Really? Based on what? Google's blog post?
Here are 10 reasons why Google Chrome OS isn't a Windows-smashing nuclear death blow:
So you've given up on Microsoft Office, and now use Google Docs full time, right? You've decided to use only online apps, and no desktop apps. No?
It took Google three years to reach 1 percent market share for Google Docs, its office suite. Many of those users -- probably most of them -- also use Microsoft Office or some other desktop operating system.
We can argue all day about whether people should use online apps, but the hard reality is that most people don't.
The choice between both desktop apps and online apps on the one hand, and online apps only on the other, has been offered to all users for years. I don't personally know anybody who has chosen the second option. Do you?
Google's proposition with Google OS is that people commit to using 100% web apps all the time, with no option to use desktop apps. The public has already rejected that proposition.
Google says the Google Chrome OS "should just work." But the Chrome browser doesn't "just work." Why should the OS?
Google has about 2% of browser market share. This percentage will rise. But in a direct competition between Microsoft's Internet Explorer, Mozilla's Firefox and Apple's Safari, Google Chrome is the least popular. Although IE is losing share, Firefox and Safari are gaining share, and faster than Chrome.
The screaming headlines are claiming, essentially, that an operating system based on a browser that 98% of users reject will "smash" an operating system that has enjoyed better than 90% share for over 15 years.
They're claiming that Google will be able to do what Apple, several Linux companies and countless startups have failed to do.
This would be more believable if Chrome had 98% browser market share. But it has 2%.
Every time some Silicon Valley giant comes along and proclaims a new era of applications delivered over a network, the tech press laps it up and spits it out as conventional wisdom.
In 1996, Oracle's Larry Ellison announced the "Network Computer" -- essentially a thin client that would "smash" the Windows monopoly, and deliver secure, fast, cheap computing over a network. The claimed benefits of the Network Computer were identical to what Google is claiming for the Chrome OS.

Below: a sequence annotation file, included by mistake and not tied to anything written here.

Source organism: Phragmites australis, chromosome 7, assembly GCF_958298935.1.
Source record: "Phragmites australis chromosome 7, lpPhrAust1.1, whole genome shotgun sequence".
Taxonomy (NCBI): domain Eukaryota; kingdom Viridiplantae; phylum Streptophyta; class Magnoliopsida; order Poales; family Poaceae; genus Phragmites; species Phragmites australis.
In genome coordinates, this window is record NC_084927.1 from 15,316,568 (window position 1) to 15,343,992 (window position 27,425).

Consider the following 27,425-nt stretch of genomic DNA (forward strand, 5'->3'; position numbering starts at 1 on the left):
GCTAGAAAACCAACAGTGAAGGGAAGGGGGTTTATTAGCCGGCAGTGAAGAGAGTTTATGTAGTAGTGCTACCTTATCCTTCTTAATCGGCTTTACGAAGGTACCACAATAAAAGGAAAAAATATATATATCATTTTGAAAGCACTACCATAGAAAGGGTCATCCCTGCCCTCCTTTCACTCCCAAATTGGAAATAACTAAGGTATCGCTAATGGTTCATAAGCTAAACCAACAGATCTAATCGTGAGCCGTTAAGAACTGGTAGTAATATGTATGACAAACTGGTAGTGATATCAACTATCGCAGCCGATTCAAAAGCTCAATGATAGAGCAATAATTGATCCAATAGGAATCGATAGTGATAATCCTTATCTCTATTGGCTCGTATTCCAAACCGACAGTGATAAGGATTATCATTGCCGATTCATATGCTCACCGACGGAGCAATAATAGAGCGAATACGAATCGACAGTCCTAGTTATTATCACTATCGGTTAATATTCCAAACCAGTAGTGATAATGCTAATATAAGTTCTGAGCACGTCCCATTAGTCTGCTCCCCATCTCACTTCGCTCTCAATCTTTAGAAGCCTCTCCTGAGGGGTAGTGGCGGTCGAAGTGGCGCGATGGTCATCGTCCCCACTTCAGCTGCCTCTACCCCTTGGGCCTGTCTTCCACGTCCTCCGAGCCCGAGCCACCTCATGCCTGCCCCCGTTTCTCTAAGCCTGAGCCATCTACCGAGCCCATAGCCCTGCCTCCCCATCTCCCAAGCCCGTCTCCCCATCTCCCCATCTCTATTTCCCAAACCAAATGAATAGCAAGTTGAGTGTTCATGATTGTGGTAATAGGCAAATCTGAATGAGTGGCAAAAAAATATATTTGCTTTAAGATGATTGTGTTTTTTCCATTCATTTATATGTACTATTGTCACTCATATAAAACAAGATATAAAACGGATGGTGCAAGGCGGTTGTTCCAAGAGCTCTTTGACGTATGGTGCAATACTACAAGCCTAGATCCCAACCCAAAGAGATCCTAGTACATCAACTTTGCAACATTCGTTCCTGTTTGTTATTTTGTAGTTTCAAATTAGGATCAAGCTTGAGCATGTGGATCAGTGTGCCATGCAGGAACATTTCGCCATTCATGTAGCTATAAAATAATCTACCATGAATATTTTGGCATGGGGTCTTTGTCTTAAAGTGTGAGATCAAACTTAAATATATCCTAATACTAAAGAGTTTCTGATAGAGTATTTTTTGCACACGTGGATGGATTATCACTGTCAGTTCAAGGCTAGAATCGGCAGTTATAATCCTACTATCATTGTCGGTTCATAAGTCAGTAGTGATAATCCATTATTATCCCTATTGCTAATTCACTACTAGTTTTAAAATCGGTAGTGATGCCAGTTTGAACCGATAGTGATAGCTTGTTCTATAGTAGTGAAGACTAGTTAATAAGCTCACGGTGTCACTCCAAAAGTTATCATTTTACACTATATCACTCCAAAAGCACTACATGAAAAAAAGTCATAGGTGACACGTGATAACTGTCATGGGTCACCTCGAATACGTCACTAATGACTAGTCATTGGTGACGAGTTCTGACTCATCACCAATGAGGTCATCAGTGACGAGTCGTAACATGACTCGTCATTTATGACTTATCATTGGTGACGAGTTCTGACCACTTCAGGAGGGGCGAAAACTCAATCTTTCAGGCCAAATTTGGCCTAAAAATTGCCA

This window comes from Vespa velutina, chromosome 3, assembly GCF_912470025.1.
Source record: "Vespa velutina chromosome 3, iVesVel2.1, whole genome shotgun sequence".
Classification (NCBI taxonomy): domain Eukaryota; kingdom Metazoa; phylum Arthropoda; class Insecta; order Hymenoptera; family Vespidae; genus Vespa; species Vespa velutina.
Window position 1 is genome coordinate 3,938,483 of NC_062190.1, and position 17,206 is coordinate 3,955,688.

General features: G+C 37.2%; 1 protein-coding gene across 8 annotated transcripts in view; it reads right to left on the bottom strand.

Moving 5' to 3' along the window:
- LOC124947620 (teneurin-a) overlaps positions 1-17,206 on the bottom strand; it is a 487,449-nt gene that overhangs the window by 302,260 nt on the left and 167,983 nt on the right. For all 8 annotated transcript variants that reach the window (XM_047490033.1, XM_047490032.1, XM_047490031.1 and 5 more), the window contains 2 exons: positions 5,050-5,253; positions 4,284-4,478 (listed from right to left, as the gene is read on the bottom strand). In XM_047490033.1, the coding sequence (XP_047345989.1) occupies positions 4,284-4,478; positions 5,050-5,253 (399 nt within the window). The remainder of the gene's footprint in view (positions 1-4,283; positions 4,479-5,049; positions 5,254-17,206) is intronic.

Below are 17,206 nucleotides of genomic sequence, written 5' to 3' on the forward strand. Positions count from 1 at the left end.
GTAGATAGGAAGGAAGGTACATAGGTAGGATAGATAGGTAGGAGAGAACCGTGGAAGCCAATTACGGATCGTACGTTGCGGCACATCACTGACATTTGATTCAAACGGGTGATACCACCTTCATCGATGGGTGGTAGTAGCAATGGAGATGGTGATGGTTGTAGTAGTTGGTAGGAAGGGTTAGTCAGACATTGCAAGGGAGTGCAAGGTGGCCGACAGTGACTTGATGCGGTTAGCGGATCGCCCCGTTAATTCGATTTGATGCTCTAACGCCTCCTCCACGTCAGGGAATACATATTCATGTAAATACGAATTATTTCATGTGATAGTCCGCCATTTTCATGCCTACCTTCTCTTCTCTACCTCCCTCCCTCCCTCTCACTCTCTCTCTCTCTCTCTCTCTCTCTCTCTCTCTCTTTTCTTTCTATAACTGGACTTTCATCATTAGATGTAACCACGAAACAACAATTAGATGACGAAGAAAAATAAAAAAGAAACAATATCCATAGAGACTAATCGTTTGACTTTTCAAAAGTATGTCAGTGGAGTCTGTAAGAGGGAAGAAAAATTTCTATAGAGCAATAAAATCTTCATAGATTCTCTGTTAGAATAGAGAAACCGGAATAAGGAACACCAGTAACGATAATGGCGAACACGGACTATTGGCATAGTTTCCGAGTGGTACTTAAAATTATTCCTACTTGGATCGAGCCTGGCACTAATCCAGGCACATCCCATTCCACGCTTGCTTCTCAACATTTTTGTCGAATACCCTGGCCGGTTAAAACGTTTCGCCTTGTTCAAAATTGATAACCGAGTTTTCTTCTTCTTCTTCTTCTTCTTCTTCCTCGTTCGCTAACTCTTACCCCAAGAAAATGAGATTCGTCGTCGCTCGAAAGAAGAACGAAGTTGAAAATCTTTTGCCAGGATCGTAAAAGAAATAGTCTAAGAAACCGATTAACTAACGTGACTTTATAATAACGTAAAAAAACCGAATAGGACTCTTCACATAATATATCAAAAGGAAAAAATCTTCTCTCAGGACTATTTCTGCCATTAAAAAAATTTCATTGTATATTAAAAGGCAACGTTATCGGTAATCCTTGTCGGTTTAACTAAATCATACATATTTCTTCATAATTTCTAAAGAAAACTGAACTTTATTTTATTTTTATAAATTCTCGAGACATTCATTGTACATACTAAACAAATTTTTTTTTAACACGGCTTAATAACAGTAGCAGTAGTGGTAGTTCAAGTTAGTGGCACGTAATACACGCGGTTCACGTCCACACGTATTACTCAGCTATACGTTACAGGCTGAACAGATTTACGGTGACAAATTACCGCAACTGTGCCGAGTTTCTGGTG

Obviously Ellison was wrong, and all those tech pundits who went along with Ellison's folly were wrong as well.
Since then, a large number of attempts have been made to offer apps over networks, and although some have gained limited traction for specific uses, none has made even a dent in the concept of a personal computer running local apps.
Even the (arguably) hottest app market in the world right now -- the market for iPhone and iPod Touch applications -- is dominated by apps you install locally.
One key assumption behind the idea that Chrome OS is a Windows killer is that Google is so good at everything that all they need to do is announce entry into a market and it's as good as theirs.
The truth is that Google fails to dominate most markets it enters. Sure, Google Search rules. And Gmail, Calendar, Earth, Maps and others are very successful as well. But what about Orkut, iGoogle, Reader, Profiles, Notebook, Lively, Writely, Dodgeball and others. These are all areas where Google tried to dominate, and failed. In fact, Google has hundreds of products, and very few of them lead their categories.
The Chrome OS initiative could be fantastic. But in the absence of evidence, there is no reason to assume Chrome OS will succeed just because Google is making it.
Google Chrome OS may motivate additional Web developers, but probably won't convince a whole lot of major, high-quality application, game and utility companies to devote enormous resources to the project.
The reason is that Google Chrome OS users will probably be motivated primarily by low price. These aren't users who are most likely to shell out real money for applications. That means the best app developers will keep writing for Windows, Mac OS and even other flavors of Linux. They'll go where the money is.